GWC Technologies Obtains License for Versatile Label-Free Array Surface from WARF
News Jun 26, 2008
GWC Technologies Inc. has announced that it has signed an agreement with the Wisconsin Alumni Research Foundation (WARF) for an exclusive license to a new “carbon-on-metal” surface technology that will allow GWC’s imaging systems to generate reliable data.
Details of the new technology, developed in the laboratory of Dr. Lloyd Smith, chemistry professor at the University of Wisconsin-Madison, recently were published by lead author Matthew Lockett and colleagues in the Journal of the American Chemical Society.
“Carbon-on-metal surfaces, in conjunction with GWC’s label-free array systems, enhance the quality of information that can be obtained in studies of protein function. How proteins function is of great interest in drug discovery and life science research because proteins are central to how living cells are regulated at the molecular level,” explained Smith.
GWC’s scientific instruments use “SPR imaging,” a method of analyzing many proteins at once. SPR imaging does not need the fluorescent tags or other chemical labels that traditional methods of protein analysis require.
Fluorescent tags are problematic, because they can modify protein function, causing experimental artefacts. By contrast, experiments that use GWC’s SPR imaging systems generate data that more accurately reflect protein function, the company claims.
Stephen C. Weibel, GWC’s director of engineering and a co-inventor of the new technology, explained, “The consumable chips utilized in our detection systems have relied on traditional gold surfaces, suitable for use in the research lab. This new and more robust surface allows the development of biochips and chemical sensors for use in medical diagnostics, environmental testing, and agriculture and food monitoring.”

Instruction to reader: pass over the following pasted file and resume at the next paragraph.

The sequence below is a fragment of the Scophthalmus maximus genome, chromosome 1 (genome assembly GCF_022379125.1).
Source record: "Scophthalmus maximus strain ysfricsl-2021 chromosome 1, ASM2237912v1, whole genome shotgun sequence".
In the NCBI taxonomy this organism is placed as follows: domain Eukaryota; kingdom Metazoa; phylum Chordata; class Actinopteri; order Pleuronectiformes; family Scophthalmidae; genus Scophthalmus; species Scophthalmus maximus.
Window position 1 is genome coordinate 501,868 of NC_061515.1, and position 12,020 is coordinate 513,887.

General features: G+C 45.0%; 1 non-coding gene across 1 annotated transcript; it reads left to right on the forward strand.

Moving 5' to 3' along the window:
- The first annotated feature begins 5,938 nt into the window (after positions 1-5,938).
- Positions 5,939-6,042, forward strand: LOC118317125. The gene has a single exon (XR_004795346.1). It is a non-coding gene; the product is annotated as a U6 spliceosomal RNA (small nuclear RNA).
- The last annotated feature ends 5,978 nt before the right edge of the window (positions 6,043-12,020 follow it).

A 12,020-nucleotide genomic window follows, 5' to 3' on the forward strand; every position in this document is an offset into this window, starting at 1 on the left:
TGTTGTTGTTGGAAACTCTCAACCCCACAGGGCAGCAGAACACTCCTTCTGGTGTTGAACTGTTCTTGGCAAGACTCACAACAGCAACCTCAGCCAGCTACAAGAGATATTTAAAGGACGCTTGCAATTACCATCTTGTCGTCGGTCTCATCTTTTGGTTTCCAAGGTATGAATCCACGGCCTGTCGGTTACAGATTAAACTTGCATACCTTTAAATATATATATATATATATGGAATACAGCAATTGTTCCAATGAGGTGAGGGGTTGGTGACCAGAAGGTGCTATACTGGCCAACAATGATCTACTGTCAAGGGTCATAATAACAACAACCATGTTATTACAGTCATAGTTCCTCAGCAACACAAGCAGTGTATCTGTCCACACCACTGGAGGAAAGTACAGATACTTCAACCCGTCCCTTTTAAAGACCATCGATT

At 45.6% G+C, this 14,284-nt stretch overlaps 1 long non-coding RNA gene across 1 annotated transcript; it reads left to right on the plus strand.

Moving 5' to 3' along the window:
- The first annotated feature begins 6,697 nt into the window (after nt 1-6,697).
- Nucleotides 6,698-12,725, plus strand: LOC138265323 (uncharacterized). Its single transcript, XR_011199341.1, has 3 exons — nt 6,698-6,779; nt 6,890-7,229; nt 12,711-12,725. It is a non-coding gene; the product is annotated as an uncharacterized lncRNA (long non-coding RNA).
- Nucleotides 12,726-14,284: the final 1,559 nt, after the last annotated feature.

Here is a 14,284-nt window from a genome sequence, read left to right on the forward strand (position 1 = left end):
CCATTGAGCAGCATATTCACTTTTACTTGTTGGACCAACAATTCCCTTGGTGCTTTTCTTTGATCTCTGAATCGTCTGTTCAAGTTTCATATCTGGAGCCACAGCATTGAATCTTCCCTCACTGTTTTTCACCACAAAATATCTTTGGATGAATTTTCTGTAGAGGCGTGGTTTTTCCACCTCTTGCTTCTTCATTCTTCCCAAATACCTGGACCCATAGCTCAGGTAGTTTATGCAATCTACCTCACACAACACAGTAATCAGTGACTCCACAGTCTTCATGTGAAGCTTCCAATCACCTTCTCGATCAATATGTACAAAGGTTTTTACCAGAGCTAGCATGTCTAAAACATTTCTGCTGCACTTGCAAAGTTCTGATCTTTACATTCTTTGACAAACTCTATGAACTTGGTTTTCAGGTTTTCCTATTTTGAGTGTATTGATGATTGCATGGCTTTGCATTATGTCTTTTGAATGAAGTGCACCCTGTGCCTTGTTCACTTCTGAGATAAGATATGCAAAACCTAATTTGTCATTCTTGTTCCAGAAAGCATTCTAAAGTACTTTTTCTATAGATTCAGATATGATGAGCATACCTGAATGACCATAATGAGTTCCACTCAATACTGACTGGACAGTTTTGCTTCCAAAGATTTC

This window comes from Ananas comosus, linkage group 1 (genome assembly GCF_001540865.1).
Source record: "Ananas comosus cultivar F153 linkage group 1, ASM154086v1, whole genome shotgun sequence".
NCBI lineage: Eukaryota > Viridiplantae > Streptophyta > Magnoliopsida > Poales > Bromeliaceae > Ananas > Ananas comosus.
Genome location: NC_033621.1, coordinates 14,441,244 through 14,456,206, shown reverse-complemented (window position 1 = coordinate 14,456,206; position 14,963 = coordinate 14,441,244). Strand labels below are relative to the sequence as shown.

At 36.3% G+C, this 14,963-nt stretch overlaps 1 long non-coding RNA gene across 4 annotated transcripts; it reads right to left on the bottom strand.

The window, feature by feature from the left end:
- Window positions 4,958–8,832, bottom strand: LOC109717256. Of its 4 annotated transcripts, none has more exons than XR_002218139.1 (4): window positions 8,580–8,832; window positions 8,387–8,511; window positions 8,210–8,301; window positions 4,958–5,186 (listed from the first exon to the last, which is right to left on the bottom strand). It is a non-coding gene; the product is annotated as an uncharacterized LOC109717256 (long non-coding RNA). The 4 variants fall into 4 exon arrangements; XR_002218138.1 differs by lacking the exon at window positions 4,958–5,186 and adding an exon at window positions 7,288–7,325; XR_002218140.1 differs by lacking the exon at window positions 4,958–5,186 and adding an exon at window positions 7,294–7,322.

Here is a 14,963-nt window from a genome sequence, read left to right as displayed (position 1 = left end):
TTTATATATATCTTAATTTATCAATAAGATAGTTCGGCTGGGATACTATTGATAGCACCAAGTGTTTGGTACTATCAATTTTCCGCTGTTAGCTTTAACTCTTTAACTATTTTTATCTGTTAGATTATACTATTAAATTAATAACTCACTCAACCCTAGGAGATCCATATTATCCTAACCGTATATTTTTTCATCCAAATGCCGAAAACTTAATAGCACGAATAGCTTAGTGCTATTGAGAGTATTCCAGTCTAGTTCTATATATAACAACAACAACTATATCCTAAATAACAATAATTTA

He noted that the new surface is similar to the coating technology used on razor blades. “In addition to enabling the fabrication of high-density bio-chips, the new surfaces also are suitable for mass-spectrometry analysis of proteins captured on our arrays.”
According to GWC’s president and CEO, Tim Burland, the new surfaces will enable the company to implement many assays that are vitally important in drug discovery. Examples include the analysis of DNA-protein interactions on DNA arrays manufactured by so-called “on-chip” synthesis, and the study of protein-drug interactions using small molecule arrays made by combinatorial chemistry. He added that the company will be seeking corporate partners to bring the technology to the broadest possible market as quickly as possible.
Measuring Neutrophil Motility Could Lead to Accurate Sepsis DiagnosisNews
Mass. General researchers design device that rapidly diagnoses sepsis with more than 95 percent accuracy.READ MORE
Largest Genetic Study of Osteoarthritis Advances ResearchNews
Osteoarthritis is a complex disease, and the genetic basis of the disease has proved difficult to pin down. A new study from the Sanger Institute provides much-needed hope.READ MORE
Comments | 0 ADD COMMENT
World Congress on Advanced Pharmacy and Clinical Research
Jul 16 - Jul 17, 2018
11th International Conference and Exhibition on Metabolomics & Systems Biology
May 17 - May 19, 2018
6th Annual Congress on Biology and Medicine of Molecules
Sep 17 - Sep 18, 2018
World Congress on Pathology and Laboratory Medicine
Sep 10 - Sep 11, 2018